Summer in the City is the core organization for the volunteer effort thus far. They provided both experience and an established infrastructure that we were able to tap into. The station owner has paid for everything. In addition to all the supplies, they have provided a BBQ for the volunteers, paid for us to go to City Fest, and given us everything we have requested.

    To answer your question "why use volunteers?", as a volunteer myself I wanted to be apart of something great. When I look back and see what the Michigan Central Station has become I will be able to say with pride that I helped make that happen. Mr. Moroun may own the station, but at the end of the day it belongs to each each and everyone of us and I feel a responsibility to do my part. As we have progressed I have watched with my own eyes what the people of Michigan are capable of and I want to show that to the world.

    4. What is Manuel Moroun's and the Detroit International Bridge Company's specific role in the project? How have they contributed, monetarily or otherwise? 

    They pay for everything and do everything we ask of them. The station owner's wife also helped us plant 1,000 flowers in front of the station.

    5. Is there anything else people should know about the effort?

    Visit to sign up to become a volunteer.

    (Photos provided by John Mohyi and taken by Bruce Griffin.)

    Friday, July 10, 2009

    Restoring Detroit from the bottom up

    Certainly, there is a committed corps of bright, dedicated business people who wear themselves out trying to fix Detroit's problems. But they're too few in number, and too few of them can be called giants. The erosion of Detroit's industrial base has left it without the concentration of wealth and power that produces world-class leadership ... But leadership of the Ford/Fisher caliber is what it will take to save Detroit.
    - Nolan Finley, Editorial Page Editor of the Detroit News
    In his column published yesterday, Finley laments the diminished power of Detroit's business titans. Once upon a time, he writes, big names like Henry Ford II and Max Fisher had the clout to raise millions of dollars and build city-saving institutions like the Renaissance Center. Without leaders like those today -- super rich and super powerful -- the city will never turn around.

    What he ignores, of course, is that the city fell apart on their watch. Since the 1950s, one "city-saving" project after another has been pushed by the region's business elite. Highways, museums, stadiums, hotels, casinos, the Renaissance Center -- each new project was heralded as the key to the city's revival. And each one, in its way, failed. Even as downtown has improved, the neighborhoods have kept declining, rapidly. And even downtown the pace of demolition has exceeded the pace of development. And go figure. With a few praiseworthy exceptions, the movers and shakers Finley expects to save the city have almost uniformly abandoned it. They might bankroll the cultural institutions (and deserve gratitude for that), but most of them long ago moved their own homes, their offices, and their factories outside the city's borders, draining it of the one resource it needs most: jobs.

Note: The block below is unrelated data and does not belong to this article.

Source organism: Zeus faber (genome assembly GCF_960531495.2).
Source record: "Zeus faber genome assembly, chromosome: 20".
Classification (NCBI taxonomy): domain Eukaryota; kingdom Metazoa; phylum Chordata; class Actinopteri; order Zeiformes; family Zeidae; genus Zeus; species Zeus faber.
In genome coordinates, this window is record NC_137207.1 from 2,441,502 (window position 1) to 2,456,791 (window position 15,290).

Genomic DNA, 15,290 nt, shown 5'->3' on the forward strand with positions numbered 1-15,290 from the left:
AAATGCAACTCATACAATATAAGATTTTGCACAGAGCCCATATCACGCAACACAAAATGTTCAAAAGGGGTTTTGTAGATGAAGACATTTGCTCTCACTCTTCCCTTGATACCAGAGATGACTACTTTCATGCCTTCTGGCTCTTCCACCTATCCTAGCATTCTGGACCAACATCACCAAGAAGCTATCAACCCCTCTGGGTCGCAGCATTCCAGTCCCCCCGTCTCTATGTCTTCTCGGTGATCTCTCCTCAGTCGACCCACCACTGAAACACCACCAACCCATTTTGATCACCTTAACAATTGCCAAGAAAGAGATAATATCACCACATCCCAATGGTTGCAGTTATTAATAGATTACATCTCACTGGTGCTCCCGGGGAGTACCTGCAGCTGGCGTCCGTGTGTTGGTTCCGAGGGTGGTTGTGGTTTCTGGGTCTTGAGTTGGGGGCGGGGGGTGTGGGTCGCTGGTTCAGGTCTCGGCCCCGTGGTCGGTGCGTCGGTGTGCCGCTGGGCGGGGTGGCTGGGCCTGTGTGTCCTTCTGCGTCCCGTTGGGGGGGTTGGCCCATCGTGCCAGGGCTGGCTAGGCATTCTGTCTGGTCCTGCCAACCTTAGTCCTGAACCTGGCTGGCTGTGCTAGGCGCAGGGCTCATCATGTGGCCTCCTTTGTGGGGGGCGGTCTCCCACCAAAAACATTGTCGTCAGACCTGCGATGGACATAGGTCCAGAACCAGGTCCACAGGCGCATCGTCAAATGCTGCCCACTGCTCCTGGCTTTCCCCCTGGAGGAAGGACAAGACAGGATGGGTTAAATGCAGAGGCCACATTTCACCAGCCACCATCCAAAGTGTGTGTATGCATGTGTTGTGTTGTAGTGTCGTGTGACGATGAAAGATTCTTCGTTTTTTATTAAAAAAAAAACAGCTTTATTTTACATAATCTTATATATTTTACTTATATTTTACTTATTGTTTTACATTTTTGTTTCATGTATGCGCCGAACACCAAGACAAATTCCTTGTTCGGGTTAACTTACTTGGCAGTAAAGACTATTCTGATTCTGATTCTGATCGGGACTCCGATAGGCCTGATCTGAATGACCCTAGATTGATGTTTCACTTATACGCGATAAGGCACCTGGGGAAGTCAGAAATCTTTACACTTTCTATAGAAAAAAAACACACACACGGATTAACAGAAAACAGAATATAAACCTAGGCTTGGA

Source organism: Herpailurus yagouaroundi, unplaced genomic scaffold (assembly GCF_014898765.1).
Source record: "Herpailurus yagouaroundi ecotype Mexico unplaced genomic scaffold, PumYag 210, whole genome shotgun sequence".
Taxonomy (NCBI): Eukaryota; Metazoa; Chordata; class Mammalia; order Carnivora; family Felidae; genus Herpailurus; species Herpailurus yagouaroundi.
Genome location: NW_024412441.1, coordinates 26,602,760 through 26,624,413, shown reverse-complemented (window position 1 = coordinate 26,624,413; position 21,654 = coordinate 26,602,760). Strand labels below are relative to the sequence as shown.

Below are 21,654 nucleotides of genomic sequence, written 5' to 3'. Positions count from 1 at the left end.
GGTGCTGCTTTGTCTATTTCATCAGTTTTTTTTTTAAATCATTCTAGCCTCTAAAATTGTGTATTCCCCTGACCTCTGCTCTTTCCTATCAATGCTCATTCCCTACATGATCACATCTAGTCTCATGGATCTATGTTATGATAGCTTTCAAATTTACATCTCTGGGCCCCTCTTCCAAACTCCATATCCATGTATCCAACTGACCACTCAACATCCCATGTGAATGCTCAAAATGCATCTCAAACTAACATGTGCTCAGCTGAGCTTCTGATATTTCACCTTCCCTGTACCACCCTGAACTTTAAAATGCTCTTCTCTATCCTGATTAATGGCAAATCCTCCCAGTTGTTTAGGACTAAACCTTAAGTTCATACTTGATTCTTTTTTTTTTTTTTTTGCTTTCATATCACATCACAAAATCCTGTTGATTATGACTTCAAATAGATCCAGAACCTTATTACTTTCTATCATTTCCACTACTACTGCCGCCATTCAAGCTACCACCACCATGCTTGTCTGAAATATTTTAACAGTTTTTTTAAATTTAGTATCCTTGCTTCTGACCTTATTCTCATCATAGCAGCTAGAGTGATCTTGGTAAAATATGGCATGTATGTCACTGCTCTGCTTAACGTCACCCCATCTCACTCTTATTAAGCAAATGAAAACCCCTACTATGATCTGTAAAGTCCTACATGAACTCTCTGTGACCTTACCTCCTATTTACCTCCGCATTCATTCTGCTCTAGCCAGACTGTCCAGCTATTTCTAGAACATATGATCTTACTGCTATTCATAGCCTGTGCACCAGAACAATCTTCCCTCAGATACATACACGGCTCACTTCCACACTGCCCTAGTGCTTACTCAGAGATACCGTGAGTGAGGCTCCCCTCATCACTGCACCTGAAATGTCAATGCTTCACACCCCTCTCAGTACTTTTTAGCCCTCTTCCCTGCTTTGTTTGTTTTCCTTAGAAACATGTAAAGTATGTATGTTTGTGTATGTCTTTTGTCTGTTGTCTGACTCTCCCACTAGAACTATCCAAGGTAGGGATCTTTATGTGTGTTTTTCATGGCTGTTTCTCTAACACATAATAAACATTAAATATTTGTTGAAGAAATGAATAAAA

So pardon me if I don't sit around waiting for a handful of wealthy patrons to save the city. They have a role to play, certainly. The new light rail line being built from downtown to New Center is a great example of what private philanthropy can do, and there are some pretty big names behind all the region's major foundations, which have funded great, publicly-oriented projects like the RiverFront and the expansion of the DIA. But if the city's neighborhoods ever turn around, it'll be thanks to the small businesses, non-profits, and community activists that are planting trees, building community gardens, opening businesses, restoring historic buildings, fighting government corruption, and otherwise committing themselves to the city's restoration on a day-to-day basis. A few business titans, acting alone, can't save us. A community can.